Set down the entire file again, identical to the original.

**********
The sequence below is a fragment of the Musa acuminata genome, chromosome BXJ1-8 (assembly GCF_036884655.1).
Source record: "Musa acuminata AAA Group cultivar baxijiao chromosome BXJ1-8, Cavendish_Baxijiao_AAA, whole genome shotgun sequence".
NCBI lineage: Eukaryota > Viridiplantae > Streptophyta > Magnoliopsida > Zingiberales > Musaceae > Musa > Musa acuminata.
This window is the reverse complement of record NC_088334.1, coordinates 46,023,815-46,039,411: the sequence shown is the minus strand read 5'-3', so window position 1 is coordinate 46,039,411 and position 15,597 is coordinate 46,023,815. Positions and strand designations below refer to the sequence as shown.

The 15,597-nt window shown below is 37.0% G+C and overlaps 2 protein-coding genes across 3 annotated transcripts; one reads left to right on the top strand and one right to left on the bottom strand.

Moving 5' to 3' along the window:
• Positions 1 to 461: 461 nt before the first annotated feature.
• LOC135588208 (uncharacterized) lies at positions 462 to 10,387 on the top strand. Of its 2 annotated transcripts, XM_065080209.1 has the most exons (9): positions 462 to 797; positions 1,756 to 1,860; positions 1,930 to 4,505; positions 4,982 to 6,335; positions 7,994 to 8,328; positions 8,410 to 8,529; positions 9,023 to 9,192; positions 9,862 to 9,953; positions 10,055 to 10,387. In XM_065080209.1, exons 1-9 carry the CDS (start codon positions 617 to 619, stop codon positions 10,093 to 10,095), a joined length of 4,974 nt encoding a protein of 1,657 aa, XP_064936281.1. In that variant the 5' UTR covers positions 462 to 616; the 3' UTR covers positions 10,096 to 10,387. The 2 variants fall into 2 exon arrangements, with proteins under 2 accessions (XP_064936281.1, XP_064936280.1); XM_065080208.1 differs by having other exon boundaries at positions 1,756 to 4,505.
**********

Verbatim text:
The sequence below is a fragment of the Musa acuminata genome, chromosome BXJ1-8 (assembly GCF_036884655.1).
Source record: "Musa acuminata AAA Group cultivar baxijiao chromosome BXJ1-8, Cavendish_Baxijiao_AAA, whole genome shotgun sequence".
NCBI lineage: Eukaryota > Viridiplantae > Streptophyta > Magnoliopsida > Zingiberales > Musaceae > Musa > Musa acuminata.
This window is the reverse complement of record NC_088334.1, coordinates 46,023,815-46,039,411: the sequence shown is the minus strand read 5'-3', so window position 1 is coordinate 46,039,411 and position 15,597 is coordinate 46,023,815. Positions and strand designations below refer to the sequence as shown.

The 15,597-nt window shown below is 37.0% G+C and overlaps 2 protein-coding genes across 3 annotated transcripts; one reads left to right on the top strand and one right to left on the bottom strand.

Moving 5' to 3' along the window:
• Positions 1 to 461: 461 nt before the first annotated feature.
• LOC135588208 (uncharacterized) lies at positions 462 to 10,387 on the top strand. Of its 2 annotated transcripts, XM_065080209.1 has the most exons (9): positions 462 to 797; positions 1,756 to 1,860; positions 1,930 to 4,505; positions 4,982 to 6,335; positions 7,994 to 8,328; positions 8,410 to 8,529; positions 9,023 to 9,192; positions 9,862 to 9,953; positions 10,055 to 10,387. In XM_065080209.1, exons 1-9 carry the CDS (start codon positions 617 to 619, stop codon positions 10,093 to 10,095), a joined length of 4,974 nt encoding a protein of 1,657 aa, XP_064936281.1. In that variant the 5' UTR covers positions 462 to 616; the 3' UTR covers positions 10,096 to 10,387. The 2 variants fall into 2 exon arrangements, with proteins under 2 accessions (XP_064936281.1, XP_064936280.1); XM_065080208.1 differs by having other exon boundaries at positions 1,756 to 4,505.